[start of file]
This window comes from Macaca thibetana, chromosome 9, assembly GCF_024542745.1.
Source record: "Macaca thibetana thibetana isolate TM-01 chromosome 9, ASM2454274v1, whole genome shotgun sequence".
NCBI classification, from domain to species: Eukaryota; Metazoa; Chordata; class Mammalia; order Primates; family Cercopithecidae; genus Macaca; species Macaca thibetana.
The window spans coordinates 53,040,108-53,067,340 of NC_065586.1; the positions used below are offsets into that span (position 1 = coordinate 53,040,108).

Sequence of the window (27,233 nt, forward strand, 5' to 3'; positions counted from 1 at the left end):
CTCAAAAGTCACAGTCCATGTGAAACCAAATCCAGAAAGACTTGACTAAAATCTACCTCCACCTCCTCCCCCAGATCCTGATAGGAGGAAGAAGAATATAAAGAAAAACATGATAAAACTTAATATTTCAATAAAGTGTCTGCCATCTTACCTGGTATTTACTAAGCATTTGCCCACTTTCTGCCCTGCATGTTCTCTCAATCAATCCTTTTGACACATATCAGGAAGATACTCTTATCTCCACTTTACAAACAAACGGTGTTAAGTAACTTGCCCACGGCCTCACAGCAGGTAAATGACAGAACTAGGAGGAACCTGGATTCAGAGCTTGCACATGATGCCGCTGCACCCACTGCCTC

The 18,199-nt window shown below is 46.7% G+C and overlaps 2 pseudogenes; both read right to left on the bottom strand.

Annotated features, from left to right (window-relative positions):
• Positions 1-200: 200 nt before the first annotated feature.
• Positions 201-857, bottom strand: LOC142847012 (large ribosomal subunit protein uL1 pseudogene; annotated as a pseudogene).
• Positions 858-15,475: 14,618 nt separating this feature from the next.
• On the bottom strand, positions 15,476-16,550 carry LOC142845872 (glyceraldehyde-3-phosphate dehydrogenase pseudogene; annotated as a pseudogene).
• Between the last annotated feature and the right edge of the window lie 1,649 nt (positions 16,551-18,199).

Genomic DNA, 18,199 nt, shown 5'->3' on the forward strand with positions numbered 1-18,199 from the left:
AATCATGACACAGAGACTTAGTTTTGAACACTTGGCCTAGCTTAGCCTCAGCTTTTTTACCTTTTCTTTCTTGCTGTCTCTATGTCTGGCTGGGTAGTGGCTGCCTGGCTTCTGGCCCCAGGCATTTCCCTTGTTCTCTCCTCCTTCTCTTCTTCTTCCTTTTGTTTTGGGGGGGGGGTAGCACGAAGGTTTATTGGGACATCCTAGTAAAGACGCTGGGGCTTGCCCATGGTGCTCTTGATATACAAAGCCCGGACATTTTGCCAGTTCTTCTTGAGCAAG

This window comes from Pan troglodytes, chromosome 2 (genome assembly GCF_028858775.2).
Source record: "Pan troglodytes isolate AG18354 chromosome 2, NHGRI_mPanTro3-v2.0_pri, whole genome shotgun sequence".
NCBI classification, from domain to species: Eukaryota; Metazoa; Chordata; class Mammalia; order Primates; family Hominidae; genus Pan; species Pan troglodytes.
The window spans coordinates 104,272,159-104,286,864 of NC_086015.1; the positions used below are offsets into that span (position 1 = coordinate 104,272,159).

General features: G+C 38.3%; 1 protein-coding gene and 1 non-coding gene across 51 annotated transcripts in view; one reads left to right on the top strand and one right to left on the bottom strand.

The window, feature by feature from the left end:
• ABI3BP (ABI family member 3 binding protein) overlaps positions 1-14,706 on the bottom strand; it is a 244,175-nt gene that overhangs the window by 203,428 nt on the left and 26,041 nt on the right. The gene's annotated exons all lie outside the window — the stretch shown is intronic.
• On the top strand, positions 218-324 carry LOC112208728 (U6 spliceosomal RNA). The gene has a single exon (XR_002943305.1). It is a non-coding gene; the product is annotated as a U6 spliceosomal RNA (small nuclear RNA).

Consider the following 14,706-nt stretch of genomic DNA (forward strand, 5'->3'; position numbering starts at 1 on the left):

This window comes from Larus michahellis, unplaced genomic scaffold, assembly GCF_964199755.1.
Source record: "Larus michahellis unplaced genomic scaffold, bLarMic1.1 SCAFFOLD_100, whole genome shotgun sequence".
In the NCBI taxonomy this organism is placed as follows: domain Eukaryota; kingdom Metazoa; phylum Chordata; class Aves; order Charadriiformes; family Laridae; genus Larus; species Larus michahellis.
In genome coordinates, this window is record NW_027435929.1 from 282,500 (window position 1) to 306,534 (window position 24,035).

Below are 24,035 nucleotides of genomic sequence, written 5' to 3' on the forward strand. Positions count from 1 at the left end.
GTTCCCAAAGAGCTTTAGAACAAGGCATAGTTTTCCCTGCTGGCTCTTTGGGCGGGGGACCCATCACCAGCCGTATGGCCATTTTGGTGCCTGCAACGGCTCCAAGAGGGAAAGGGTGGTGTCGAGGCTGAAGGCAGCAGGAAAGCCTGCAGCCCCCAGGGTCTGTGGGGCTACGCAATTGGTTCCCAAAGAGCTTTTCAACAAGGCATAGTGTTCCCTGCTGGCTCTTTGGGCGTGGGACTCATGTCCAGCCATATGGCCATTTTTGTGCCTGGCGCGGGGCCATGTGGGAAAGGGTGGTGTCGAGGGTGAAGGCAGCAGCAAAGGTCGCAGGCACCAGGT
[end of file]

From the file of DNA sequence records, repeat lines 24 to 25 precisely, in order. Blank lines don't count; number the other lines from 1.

Consider the following 14,706-nt stretch of genomic DNA (forward strand, 5'->3'; position numbering starts at 1 on the left):

This window comes from Larus michahellis, unplaced genomic scaffold, assembly GCF_964199755.1.